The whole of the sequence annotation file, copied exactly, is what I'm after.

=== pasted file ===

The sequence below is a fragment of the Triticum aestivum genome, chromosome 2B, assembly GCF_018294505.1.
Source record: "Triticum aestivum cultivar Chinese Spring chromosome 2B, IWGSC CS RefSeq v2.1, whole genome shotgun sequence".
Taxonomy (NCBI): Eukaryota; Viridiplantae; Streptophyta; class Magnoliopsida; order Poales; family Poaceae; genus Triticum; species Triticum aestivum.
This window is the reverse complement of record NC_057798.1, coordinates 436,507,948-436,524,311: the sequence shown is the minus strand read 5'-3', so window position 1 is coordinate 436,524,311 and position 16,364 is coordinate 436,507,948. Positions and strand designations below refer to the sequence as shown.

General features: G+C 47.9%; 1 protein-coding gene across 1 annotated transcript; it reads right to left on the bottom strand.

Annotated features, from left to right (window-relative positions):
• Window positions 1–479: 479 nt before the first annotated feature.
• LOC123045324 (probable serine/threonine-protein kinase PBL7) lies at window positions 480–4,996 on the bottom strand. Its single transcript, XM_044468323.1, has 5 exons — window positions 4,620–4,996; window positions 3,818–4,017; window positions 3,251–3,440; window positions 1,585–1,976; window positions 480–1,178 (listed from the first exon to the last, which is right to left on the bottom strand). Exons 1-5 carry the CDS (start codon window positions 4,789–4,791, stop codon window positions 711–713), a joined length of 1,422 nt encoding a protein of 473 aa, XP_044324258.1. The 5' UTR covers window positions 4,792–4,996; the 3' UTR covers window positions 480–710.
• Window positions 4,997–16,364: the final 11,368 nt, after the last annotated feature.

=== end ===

The sequence below is a fragment of the Triticum aestivum genome, chromosome 2B, assembly GCF_018294505.1.
Source record: "Triticum aestivum cultivar Chinese Spring chromosome 2B, IWGSC CS RefSeq v2.1, whole genome shotgun sequence".
Taxonomy (NCBI): Eukaryota; Viridiplantae; Streptophyta; class Magnoliopsida; order Poales; family Poaceae; genus Triticum; species Triticum aestivum.
This window is the reverse complement of record NC_057798.1, coordinates 436,507,948-436,524,311: the sequence shown is the minus strand read 5'-3', so window position 1 is coordinate 436,524,311 and position 16,364 is coordinate 436,507,948. Positions and strand designations below refer to the sequence as shown.

General features: G+C 47.9%; 1 protein-coding gene across 1 annotated transcript; it reads right to left on the bottom strand.

Annotated features, from left to right (window-relative positions):
• Window positions 1–479: 479 nt before the first annotated feature.
• LOC123045324 (probable serine/threonine-protein kinase PBL7) lies at window positions 480–4,996 on the bottom strand. Its single transcript, XM_044468323.1, has 5 exons — window positions 4,620–4,996; window positions 3,818–4,017; window positions 3,251–3,440; window positions 1,585–1,976; window positions 480–1,178 (listed from the first exon to the last, which is right to left on the bottom strand). Exons 1-5 carry the CDS (start codon window positions 4,789–4,791, stop codon window positions 711–713), a joined length of 1,422 nt encoding a protein of 473 aa, XP_044324258.1. The 5' UTR covers window positions 4,792–4,996; the 3' UTR covers window positions 480–710.
• Window positions 4,997–16,364: the final 11,368 nt, after the last annotated feature.